Bill Sniffin: An Alternate I-80 Could Save National Economy $1 Million A Day If Road Stays Open

Bill Sniffin writes: So why not build an Interstate 80 alternate route on the current route of US30? It would be good news for national economy.

Bill Sniffin

February 18, 20225 min read

Interstate 80 snow chi
(Cowboy State Daily Staff)

By Bill Sniffin, publisher emeritus

Did you know that when Interstate 80 is closed for weather, that US 30 next door is automatically closed, too?

This is to prevent the 8,000 semi-trailer trucks a day from storming that more narrow, more local highway as an alternate route. The resulting crush of giant rigs would be a disaster.

Those frequent closures create a national financial disaster when goods are no longer moving to their destinations.  

Del McOmie Jr. pointed out this fact out when he was asked about the creation of an alternate Interstate 80 highway that would follow the current US 30 road through Hanna, Medicine Bow, Rock River, and Bosler, enroute to Laramie.

McOmie knows all about Interstate 80 or as it is nicknamed Snow Chi Mihn Trail. He worked for Wyoming Department of Transportation (WYDOT) for almost 36 years. He also was chief engineer for 15 years. He knows these roads.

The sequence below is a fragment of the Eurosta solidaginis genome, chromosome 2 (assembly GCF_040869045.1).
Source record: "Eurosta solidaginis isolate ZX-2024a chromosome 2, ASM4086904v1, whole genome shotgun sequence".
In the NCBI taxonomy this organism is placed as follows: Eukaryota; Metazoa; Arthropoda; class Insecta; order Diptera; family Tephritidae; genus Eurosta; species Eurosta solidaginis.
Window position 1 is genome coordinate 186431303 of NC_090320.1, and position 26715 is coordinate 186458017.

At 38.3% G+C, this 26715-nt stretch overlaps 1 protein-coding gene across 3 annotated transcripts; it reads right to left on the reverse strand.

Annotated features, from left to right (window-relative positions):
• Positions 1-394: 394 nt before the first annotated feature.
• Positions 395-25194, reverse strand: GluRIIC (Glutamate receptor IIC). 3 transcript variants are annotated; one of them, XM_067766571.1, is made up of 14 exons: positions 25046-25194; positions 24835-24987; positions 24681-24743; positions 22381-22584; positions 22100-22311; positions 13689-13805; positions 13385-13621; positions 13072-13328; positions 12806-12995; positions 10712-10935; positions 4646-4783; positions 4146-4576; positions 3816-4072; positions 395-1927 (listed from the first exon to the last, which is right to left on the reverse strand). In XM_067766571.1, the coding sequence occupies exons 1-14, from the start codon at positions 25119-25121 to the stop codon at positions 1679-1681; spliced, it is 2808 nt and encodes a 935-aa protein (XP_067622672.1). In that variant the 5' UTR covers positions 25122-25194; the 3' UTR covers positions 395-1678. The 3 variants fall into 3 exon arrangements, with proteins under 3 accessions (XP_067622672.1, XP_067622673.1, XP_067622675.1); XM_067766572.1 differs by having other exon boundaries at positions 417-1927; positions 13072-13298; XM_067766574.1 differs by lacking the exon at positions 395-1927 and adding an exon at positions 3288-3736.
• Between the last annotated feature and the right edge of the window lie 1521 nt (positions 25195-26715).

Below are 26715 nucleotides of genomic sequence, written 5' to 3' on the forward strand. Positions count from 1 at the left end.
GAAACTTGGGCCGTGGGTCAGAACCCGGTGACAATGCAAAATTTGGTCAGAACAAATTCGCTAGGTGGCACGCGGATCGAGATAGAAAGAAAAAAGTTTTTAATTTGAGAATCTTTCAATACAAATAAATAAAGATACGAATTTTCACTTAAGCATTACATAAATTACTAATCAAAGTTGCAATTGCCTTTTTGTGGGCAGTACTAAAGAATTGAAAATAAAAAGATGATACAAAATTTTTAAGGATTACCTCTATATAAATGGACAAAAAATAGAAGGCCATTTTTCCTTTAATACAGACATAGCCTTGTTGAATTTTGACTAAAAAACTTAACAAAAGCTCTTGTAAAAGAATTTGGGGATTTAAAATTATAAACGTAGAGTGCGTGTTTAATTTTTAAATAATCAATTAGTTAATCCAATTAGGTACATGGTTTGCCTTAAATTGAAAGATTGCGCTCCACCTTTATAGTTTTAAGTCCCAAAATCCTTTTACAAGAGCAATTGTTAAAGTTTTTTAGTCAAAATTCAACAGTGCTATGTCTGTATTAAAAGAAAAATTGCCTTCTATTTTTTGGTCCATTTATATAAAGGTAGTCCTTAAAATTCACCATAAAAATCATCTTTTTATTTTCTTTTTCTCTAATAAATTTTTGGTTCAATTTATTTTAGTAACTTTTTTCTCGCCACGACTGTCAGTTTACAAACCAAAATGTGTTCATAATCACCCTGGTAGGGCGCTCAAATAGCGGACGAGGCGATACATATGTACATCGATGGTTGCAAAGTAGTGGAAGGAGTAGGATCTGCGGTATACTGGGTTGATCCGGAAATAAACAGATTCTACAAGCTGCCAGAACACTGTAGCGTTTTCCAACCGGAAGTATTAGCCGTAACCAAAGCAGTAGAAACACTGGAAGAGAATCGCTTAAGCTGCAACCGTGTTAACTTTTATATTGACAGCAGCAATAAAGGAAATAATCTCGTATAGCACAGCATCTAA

So why not build an Interstate 80 alternate route on the current route of US30? It would be good news for national economy.

In an excellent article in Cowboy State Daily by Wendy Corr, the current director of WYDOT, Luke Reiner, thoughtfully suggested the federal government consider spending $6 billion by re-routing Interstate to the US 30 route.

 Reiner said the agency has made a unique proposal to the federal government – rerouting I-80 to avoid the part of the interstate that closes most often.

“If you look at a map, you’ll see that the old highway, Highway 30, goes further to the north, and then sort of comes down from the north into I-80,” Reiner said. “Rumor has it that when they went to build I-80, that the initial route followed the route of Highway 30. And somebody made the decision, ‘No, we’re going to move closer to these very beautiful mountains,’ to which the locals said, ‘Bad idea,’ based on weather. And it has proved to be true.”

Reiner said if the interstate could be shifted to the north, many weather-related closures could be avoided.

“Our suggestion to the federal government is to say, ‘If you want to do something for the nation’s commerce along I-80, reroute it. Follow Highway 30 — it’s about 100 miles of new interstate, the estimated cost would be about $6 billion,’” he said. “So, it’s not cheap, but our estimate is that it would dramatically reduce the number of days the interstate’s closed, because that’s the section that kills us.”

When it came to the topic for this article, my idea to McOmie was not to move the designated road, but rather build an alternate route with a different number like Interstate 280 or Interstate 680?